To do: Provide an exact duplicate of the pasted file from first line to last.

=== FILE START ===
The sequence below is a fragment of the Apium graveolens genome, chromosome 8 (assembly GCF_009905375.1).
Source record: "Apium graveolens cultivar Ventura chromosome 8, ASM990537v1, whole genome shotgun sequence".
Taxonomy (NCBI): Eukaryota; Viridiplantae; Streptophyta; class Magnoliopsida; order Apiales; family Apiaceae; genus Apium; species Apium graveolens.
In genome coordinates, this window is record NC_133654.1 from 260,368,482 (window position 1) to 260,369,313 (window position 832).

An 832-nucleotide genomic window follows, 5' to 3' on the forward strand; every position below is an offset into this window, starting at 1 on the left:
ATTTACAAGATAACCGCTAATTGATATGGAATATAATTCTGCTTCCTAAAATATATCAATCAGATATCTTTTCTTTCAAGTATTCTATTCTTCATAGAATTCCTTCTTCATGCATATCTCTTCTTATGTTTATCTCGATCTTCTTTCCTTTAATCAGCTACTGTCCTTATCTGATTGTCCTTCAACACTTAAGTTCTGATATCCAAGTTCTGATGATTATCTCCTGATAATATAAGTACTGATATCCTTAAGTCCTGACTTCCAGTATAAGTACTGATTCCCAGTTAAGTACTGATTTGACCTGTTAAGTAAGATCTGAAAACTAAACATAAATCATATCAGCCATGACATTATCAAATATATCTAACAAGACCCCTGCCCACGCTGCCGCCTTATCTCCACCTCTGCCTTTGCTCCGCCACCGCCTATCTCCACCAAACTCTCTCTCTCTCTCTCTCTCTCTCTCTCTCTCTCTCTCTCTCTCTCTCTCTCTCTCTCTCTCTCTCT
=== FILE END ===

The sequence below is a fragment of the Apium graveolens genome, chromosome 8 (assembly GCF_009905375.1).
Source record: "Apium graveolens cultivar Ventura chromosome 8, ASM990537v1, whole genome shotgun sequence".
Taxonomy (NCBI): Eukaryota; Viridiplantae; Streptophyta; class Magnoliopsida; order Apiales; family Apiaceae; genus Apium; species Apium graveolens.
In genome coordinates, this window is record NC_133654.1 from 260,368,482 (window position 1) to 260,369,313 (window position 832).

An 832-nucleotide genomic window follows, 5' to 3' on the forward strand; every position below is an offset into this window, starting at 1 on the left:
ATTTACAAGATAACCGCTAATTGATATGGAATATAATTCTGCTTCCTAAAATATATCAATCAGATATCTTTTCTTTCAAGTATTCTATTCTTCATAGAATTCCTTCTTCATGCATATCTCTTCTTATGTTTATCTCGATCTTCTTTCCTTTAATCAGCTACTGTCCTTATCTGATTGTCCTTCAACACTTAAGTTCTGATATCCAAGTTCTGATGATTATCTCCTGATAATATAAGTACTGATATCCTTAAGTCCTGACTTCCAGTATAAGTACTGATTCCCAGTTAAGTACTGATTTGACCTGTTAAGTAAGATCTGAAAACTAAACATAAATCATATCAGCCATGACATTATCAAATATATCTAACAAGACCCCTGCCCACGCTGCCGCCTTATCTCCACCTCTGCCTTTGCTCCGCCACCGCCTATCTCCACCAAACTCTCTCTCTCTCTCTCTCTCTCTCTCTCTCTCTCTCTCTCTCTCTCTCTCTCTCTCTCTCTCTCTCT